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World Cancer Day: COVID-19 And Breast Cancer

World Cancer Day is observed every year on 4 February. It is a global uniting initiative led by the Union for International Cancer Control (UICC). The theme for World Cancer Day 2021 is I Am and I Will.

World Cancer Day was established on 4 February 2000 at the World Cancer Summit Against Cancer for the New Millenium. In 2016, World Cancer Day initiated a three-year campaign under the tagline of 'We can. I can.', which explored the power of collective and individual actions to reduce the impact of cancer. At least 60 governments officially observe World Cancer Day [1].

Researchers and health experts are ardently focused on studying the novel coronavirus, where new findings and understanding help in the better management of the diseases, and also pave way for a possible effective vaccine.

By focusing on the reported symptoms and risk factors, researchers are carrying out symptoms-related studies, where factors such as obesity, smoking, diabetes, air pollution etc. have been explored. Recently, researchers have explored the link between COVID-19 and breast cancer.

Breast cancer is the most common type of non-skin cancer. In India alone, more than 1 million cases of breast cancer are reported every year. According to the most recent report, around 252, 710 new diagnoses are expected in women, and around 40,610 women are likely to die from the disease [2].

Breast cancer is not exclusive to women, as it can affect men too. More than 9,500 people seek breast cancer care each year and nearly 1,500 people undergo breast cancer surgery each year [3].


People With Breast Cancer May Have A Higher Risk Of COVID-19 Complications

According to reports, the symptoms of the coronavirus infection may be more severe in a person with breast cancer [4]. A person undergoing cancer treatment will have a weakened immune system, as a result of the treatments such as chemotherapy, targeted therapies, immunotherapy, and radiation [5][6].

In most people, a weakened immune system can regenerate and recover with a few months time. So, people who are currently undergoing cancer treatment and people who completed it very recently are at increased risk of infection [7]. In addition to this, people who require hospital visits for treatment are also at an increased risk due to the possible exposure to patients suffering from the coronavirus infection.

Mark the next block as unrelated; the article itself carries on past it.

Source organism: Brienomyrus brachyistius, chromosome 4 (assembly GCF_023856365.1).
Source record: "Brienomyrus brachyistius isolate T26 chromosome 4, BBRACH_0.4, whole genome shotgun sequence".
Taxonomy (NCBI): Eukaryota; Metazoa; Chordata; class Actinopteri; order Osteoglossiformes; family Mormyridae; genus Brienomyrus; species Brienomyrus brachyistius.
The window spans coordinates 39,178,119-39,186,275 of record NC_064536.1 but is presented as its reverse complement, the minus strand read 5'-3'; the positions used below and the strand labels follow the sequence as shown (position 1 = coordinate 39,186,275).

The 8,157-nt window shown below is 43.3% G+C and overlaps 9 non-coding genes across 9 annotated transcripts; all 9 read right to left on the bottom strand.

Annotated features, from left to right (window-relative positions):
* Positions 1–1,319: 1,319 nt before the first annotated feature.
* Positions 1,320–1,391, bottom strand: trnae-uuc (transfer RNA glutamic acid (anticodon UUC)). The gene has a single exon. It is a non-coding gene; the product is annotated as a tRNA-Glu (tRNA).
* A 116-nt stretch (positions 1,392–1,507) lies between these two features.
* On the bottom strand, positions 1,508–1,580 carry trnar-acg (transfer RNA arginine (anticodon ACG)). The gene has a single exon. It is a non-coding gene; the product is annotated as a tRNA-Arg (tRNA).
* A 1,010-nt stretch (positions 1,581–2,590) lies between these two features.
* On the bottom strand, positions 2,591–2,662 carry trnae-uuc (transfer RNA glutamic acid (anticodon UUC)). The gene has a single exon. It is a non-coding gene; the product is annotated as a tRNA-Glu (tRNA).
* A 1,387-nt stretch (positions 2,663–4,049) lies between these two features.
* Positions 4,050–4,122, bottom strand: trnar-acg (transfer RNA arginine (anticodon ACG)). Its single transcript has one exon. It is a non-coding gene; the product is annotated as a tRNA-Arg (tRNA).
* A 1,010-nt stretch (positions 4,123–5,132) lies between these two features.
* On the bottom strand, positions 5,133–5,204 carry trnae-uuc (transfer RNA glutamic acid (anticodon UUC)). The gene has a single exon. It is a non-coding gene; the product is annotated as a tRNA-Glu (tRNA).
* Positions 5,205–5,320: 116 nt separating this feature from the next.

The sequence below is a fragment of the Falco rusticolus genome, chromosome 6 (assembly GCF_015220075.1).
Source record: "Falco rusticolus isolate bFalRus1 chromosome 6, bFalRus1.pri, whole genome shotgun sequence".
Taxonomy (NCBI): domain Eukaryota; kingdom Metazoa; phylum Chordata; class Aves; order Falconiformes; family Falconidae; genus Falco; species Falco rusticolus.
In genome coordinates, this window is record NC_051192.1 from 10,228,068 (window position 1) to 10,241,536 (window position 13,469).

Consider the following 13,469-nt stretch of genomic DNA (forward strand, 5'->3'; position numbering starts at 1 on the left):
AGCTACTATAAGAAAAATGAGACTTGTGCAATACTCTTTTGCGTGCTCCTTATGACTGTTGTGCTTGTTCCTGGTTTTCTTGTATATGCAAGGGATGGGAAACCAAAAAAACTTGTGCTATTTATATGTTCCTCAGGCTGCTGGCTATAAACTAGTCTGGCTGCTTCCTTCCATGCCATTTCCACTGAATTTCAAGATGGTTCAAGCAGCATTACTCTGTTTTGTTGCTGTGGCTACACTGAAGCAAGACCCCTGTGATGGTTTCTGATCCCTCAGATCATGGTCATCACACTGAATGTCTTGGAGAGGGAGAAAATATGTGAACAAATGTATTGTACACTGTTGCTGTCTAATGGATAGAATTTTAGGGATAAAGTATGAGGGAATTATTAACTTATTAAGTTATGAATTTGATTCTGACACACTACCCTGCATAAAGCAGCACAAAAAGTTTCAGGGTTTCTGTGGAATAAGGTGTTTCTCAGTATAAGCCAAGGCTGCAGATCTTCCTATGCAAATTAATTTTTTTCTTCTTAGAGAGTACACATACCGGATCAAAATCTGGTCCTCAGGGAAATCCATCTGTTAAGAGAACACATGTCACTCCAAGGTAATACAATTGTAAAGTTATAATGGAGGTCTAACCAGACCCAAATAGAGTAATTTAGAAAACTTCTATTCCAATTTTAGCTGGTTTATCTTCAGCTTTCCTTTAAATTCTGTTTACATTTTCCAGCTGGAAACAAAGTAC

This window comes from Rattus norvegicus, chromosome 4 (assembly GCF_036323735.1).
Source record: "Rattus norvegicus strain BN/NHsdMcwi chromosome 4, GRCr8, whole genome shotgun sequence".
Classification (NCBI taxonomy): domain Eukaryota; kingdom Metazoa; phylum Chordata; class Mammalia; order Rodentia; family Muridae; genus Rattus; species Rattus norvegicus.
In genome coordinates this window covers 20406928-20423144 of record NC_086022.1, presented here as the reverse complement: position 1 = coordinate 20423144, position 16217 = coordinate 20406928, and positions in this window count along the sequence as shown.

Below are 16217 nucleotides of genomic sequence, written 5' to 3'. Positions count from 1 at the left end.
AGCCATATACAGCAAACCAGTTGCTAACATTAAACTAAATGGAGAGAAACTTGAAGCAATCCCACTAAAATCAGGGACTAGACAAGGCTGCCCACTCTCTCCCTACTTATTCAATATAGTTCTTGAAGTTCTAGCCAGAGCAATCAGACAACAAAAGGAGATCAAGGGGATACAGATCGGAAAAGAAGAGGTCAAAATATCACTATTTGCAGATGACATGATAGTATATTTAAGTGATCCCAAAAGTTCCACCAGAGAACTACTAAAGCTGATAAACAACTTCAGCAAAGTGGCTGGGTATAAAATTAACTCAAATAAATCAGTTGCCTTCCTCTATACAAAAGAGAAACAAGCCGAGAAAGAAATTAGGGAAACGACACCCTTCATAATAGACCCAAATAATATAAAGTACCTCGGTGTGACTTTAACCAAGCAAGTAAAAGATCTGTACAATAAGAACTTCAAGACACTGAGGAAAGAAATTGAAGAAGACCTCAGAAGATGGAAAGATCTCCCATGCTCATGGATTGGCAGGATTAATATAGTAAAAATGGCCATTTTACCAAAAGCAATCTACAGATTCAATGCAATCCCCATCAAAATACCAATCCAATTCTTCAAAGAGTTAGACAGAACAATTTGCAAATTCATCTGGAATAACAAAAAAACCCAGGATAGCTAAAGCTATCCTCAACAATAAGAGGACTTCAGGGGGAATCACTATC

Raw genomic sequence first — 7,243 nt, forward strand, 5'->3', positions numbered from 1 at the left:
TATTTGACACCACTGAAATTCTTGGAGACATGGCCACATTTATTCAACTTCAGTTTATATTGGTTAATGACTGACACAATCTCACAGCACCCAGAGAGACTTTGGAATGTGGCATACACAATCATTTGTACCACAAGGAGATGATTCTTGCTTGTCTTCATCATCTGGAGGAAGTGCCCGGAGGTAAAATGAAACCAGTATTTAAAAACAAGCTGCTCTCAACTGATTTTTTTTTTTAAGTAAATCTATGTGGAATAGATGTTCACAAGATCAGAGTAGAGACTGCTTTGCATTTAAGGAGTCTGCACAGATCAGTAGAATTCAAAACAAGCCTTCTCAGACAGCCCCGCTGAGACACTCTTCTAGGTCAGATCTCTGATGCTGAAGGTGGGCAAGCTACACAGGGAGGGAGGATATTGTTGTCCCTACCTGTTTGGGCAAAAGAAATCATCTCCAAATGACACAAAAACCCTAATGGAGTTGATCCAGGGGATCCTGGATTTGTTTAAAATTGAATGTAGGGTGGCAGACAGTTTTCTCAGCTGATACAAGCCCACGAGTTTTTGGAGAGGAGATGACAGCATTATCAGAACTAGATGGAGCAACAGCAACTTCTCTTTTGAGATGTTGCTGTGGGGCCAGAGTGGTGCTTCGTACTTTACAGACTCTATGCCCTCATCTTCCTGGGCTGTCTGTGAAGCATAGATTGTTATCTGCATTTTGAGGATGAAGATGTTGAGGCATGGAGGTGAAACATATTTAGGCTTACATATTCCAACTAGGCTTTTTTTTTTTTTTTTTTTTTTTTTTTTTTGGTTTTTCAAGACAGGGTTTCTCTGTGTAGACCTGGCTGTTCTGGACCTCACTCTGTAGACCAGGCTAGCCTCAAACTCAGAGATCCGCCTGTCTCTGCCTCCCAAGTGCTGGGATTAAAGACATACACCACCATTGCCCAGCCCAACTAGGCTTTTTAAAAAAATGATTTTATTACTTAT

Risks Related To COVID-19 And Breast Cancer

Here are the other ways that breast cancer can increase risks associated with the new coronavirus.

  • Elevation of risks associated with coronavirus infection - reportedly more in people with breast cancer that has spread to the lungs [8].
  • Lack of prescription drug availability, that is, some people may have difficulty getting palliative prescriptions.
  • Isolation because people with breast cancer may need to isolate themselves to reduce the risk of spreading the virus [9].
  • Delay in surgeries and treatment.

Precautions For People With Breast Cancer

  • Wash your hands frequently with warm water and soap [10]. Especially before eating, after using the bathroom, before touching the face, after any contact with people outside of one's household and after touching any public surfaces [11].
  • If any symptoms of COVID-19 such as fever, a dry cough, and difficulty breathing, contact a doctor immediately.
  • Stay home whenever possible and if a hospital visit is necessary, call ahead and inform.
  • Call a doctor immediately if you develop symptoms of an infection, such as a fever or a persistent cough, have trouble breathing, chest pain, or shortness of breath and cancer symptoms worsening [12].


On A Final Note…

Currently, there is no detailed information on the link between COVID-19 and breast cancer. Researchers are investigating its impact on people with breast cancer. Coronavirus infection can be severe for a person who is receiving treatment for cancer, and they are at an increased risk of developing COVID-19 due to weakened immune system.

To protect yourself and help reduce the spread of the virus, it is important to listen to health experts who recommend staying at home, limiting contact with others, and following other precautions.